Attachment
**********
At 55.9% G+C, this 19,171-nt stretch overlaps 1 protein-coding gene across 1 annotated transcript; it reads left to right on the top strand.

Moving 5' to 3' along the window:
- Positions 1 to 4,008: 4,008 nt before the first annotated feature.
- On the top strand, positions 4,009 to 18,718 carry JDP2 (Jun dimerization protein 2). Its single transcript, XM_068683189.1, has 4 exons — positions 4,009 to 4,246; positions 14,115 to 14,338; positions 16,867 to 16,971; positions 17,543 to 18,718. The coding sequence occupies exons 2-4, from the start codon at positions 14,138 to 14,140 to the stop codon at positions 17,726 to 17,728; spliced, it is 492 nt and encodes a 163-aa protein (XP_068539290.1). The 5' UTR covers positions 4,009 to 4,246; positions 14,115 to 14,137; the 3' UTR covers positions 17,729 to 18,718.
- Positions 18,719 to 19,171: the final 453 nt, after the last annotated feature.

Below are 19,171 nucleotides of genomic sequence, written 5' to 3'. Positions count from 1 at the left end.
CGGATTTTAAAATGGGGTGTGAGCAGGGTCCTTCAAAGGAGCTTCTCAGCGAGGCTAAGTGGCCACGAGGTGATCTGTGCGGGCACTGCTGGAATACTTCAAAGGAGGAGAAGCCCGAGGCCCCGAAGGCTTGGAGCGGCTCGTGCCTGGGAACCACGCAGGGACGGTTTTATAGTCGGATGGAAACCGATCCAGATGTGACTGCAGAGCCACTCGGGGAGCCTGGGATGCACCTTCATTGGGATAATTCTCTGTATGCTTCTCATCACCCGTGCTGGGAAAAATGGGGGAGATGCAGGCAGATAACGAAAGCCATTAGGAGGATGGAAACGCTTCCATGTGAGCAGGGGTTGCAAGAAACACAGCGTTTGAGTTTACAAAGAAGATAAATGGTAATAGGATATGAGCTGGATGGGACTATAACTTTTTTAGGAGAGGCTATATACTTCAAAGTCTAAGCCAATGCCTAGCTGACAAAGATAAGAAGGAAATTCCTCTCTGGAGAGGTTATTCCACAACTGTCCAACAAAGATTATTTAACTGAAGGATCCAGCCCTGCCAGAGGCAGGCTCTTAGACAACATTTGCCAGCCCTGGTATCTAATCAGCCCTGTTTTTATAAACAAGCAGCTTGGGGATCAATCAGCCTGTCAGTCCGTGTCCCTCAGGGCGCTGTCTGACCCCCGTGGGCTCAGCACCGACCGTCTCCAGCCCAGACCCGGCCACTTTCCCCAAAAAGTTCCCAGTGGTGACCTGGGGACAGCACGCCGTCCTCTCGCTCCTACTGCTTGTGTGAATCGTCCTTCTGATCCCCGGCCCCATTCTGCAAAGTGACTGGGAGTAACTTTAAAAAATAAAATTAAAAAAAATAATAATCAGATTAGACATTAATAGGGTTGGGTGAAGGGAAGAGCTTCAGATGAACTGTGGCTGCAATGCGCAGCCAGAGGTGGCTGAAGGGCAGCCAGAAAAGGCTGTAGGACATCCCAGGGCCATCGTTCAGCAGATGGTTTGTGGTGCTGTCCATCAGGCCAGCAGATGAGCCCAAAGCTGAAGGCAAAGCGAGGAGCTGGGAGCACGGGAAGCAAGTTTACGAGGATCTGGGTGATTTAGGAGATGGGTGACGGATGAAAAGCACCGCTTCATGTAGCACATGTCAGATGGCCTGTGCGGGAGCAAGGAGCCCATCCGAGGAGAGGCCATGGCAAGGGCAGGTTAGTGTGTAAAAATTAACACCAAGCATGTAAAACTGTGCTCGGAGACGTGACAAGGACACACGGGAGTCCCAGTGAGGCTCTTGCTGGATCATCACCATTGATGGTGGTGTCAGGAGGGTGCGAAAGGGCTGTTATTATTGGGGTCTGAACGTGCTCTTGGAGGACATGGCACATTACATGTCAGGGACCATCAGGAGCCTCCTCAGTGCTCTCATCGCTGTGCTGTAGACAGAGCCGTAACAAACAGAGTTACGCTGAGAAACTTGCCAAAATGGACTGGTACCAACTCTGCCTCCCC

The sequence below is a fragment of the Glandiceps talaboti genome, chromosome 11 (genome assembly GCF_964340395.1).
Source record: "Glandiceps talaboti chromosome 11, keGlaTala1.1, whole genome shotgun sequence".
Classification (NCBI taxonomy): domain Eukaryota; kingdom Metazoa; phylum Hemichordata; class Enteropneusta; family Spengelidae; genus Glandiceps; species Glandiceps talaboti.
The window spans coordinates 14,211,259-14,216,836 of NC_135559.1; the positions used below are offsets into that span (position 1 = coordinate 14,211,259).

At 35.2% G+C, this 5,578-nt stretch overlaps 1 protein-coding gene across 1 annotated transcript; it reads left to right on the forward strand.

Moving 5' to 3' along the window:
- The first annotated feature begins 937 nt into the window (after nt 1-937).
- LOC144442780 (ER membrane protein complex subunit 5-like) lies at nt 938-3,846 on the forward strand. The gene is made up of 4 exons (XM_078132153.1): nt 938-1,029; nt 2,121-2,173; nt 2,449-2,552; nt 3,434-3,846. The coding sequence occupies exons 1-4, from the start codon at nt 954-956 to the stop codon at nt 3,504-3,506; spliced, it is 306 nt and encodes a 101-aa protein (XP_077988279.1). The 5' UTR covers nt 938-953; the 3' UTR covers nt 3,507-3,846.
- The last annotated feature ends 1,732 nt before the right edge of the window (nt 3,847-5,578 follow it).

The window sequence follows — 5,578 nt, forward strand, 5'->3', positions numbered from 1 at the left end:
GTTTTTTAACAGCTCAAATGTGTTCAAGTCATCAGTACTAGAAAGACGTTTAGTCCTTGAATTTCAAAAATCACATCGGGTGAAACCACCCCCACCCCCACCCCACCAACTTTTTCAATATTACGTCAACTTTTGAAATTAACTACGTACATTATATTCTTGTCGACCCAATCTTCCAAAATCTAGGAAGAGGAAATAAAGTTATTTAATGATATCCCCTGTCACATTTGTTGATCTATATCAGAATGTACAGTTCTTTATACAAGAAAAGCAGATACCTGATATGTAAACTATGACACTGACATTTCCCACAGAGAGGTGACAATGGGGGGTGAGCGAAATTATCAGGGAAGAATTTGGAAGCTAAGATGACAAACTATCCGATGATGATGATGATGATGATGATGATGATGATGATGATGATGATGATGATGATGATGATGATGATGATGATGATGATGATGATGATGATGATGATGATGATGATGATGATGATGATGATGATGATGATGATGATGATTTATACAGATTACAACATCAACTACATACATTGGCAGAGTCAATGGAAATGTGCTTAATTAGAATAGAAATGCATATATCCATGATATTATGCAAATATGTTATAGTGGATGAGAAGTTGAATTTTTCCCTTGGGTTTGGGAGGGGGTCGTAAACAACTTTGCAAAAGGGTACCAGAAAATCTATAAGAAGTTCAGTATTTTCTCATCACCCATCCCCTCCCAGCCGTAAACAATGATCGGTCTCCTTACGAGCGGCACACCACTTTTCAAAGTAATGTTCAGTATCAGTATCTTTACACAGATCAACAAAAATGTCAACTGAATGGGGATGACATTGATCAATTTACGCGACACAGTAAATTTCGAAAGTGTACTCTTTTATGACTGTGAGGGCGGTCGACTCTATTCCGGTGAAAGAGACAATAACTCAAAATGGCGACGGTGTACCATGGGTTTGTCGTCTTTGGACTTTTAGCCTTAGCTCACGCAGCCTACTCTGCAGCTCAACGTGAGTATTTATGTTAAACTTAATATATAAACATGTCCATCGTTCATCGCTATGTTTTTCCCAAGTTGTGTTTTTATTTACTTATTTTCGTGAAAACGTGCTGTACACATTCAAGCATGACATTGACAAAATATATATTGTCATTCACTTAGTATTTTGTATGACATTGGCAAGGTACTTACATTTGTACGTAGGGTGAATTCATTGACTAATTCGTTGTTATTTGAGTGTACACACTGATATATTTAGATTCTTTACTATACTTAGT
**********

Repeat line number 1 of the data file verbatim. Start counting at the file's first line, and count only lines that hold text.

At 55.9% G+C, this 19,171-nt stretch overlaps 1 protein-coding gene across 1 annotated transcript; it reads left to right on the top strand.